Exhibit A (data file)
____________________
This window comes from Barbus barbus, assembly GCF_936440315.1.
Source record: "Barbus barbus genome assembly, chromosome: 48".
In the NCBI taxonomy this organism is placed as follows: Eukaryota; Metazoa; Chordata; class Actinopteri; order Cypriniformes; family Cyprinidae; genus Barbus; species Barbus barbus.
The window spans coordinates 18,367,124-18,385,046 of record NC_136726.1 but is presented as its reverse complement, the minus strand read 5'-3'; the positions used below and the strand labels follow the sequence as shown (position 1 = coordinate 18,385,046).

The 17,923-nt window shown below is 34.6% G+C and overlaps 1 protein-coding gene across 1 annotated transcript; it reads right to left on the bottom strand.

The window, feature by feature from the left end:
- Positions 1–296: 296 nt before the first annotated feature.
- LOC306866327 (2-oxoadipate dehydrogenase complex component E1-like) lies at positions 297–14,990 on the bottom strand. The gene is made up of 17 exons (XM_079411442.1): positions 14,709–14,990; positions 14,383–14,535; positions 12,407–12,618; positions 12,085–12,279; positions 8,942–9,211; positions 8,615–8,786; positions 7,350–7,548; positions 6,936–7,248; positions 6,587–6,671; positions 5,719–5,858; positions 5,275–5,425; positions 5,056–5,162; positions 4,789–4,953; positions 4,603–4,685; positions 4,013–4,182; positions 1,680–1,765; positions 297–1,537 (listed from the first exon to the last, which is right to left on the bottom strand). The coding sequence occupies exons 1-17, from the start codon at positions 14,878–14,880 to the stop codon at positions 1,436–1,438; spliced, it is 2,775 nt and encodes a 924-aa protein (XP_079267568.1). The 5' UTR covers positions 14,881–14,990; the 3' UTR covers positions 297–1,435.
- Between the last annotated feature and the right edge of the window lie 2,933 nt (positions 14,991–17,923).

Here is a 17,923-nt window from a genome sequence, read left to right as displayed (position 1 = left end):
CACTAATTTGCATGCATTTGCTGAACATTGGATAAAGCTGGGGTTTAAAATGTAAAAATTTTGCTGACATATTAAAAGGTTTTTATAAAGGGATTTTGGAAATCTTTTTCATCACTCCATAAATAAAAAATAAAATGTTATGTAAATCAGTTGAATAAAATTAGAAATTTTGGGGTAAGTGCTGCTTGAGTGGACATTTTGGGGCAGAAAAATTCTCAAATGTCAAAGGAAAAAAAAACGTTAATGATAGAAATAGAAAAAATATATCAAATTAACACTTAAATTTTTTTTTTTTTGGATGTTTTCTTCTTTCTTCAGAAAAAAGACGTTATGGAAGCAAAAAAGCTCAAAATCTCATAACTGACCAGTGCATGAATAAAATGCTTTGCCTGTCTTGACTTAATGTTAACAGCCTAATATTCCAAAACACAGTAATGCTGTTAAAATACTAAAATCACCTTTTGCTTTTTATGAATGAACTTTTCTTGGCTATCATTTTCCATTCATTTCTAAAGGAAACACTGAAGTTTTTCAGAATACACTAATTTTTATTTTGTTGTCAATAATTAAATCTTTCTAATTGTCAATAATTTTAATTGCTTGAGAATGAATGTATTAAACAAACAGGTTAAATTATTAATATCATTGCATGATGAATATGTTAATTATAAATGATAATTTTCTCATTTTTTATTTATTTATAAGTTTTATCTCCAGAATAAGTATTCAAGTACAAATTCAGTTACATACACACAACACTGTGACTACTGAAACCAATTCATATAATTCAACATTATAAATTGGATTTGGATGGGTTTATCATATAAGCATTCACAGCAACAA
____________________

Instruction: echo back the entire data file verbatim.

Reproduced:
This window comes from Barbus barbus, assembly GCF_936440315.1.
Source record: "Barbus barbus genome assembly, chromosome: 48".
In the NCBI taxonomy this organism is placed as follows: Eukaryota; Metazoa; Chordata; class Actinopteri; order Cypriniformes; family Cyprinidae; genus Barbus; species Barbus barbus.
The window spans coordinates 18,367,124-18,385,046 of record NC_136726.1 but is presented as its reverse complement, the minus strand read 5'-3'; the positions used below and the strand labels follow the sequence as shown (position 1 = coordinate 18,385,046).

The 17,923-nt window shown below is 34.6% G+C and overlaps 1 protein-coding gene across 1 annotated transcript; it reads right to left on the bottom strand.

The window, feature by feature from the left end:
- Positions 1–296: 296 nt before the first annotated feature.
- LOC306866327 (2-oxoadipate dehydrogenase complex component E1-like) lies at positions 297–14,990 on the bottom strand. The gene is made up of 17 exons (XM_079411442.1): positions 14,709–14,990; positions 14,383–14,535; positions 12,407–12,618; positions 12,085–12,279; positions 8,942–9,211; positions 8,615–8,786; positions 7,350–7,548; positions 6,936–7,248; positions 6,587–6,671; positions 5,719–5,858; positions 5,275–5,425; positions 5,056–5,162; positions 4,789–4,953; positions 4,603–4,685; positions 4,013–4,182; positions 1,680–1,765; positions 297–1,537 (listed from the first exon to the last, which is right to left on the bottom strand). The coding sequence occupies exons 1-17, from the start codon at positions 14,878–14,880 to the stop codon at positions 1,436–1,438; spliced, it is 2,775 nt and encodes a 924-aa protein (XP_079267568.1). The 5' UTR covers positions 14,881–14,990; the 3' UTR covers positions 297–1,435.
- Between the last annotated feature and the right edge of the window lie 2,933 nt (positions 14,991–17,923).

Here is a 17,923-nt window from a genome sequence, read left to right as displayed (position 1 = left end):
CACTAATTTGCATGCATTTGCTGAACATTGGATAAAGCTGGGGTTTAAAATGTAAAAATTTTGCTGACATATTAAAAGGTTTTTATAAAGGGATTTTGGAAATCTTTTTCATCACTCCATAAATAAAAAATAAAATGTTATGTAAATCAGTTGAATAAAATTAGAAATTTTGGGGTAAGTGCTGCTTGAGTGGACATTTTGGGGCAGAAAAATTCTCAAATGTCAAAGGAAAAAAAAACGTTAATGATAGAAATAGAAAAAATATATCAAATTAACACTTAAATTTTTTTTTTTTTGGATGTTTTCTTCTTTCTTCAGAAAAAAGACGTTATGGAAGCAAAAAAGCTCAAAATCTCATAACTGACCAGTGCATGAATAAAATGCTTTGCCTGTCTTGACTTAATGTTAACAGCCTAATATTCCAAAACACAGTAATGCTGTTAAAATACTAAAATCACCTTTTGCTTTTTATGAATGAACTTTTCTTGGCTATCATTTTCCATTCATTTCTAAAGGAAACACTGAAGTTTTTCAGAATACACTAATTTTTATTTTGTTGTCAATAATTAAATCTTTCTAATTGTCAATAATTTTAATTGCTTGAGAATGAATGTATTAAACAAACAGGTTAAATTATTAATATCATTGCATGATGAATATGTTAATTATAAATGATAATTTTCTCATTTTTTATTTATTTATAAGTTTTATCTCCAGAATAAGTATTCAAGTACAAATTCAGTTACATACACACAACACTGTGACTACTGAAACCAATTCATATAATTCAACATTATAAATTGGATTTGGATGGGTTTATCATATAAGCATTCACAGCAACAA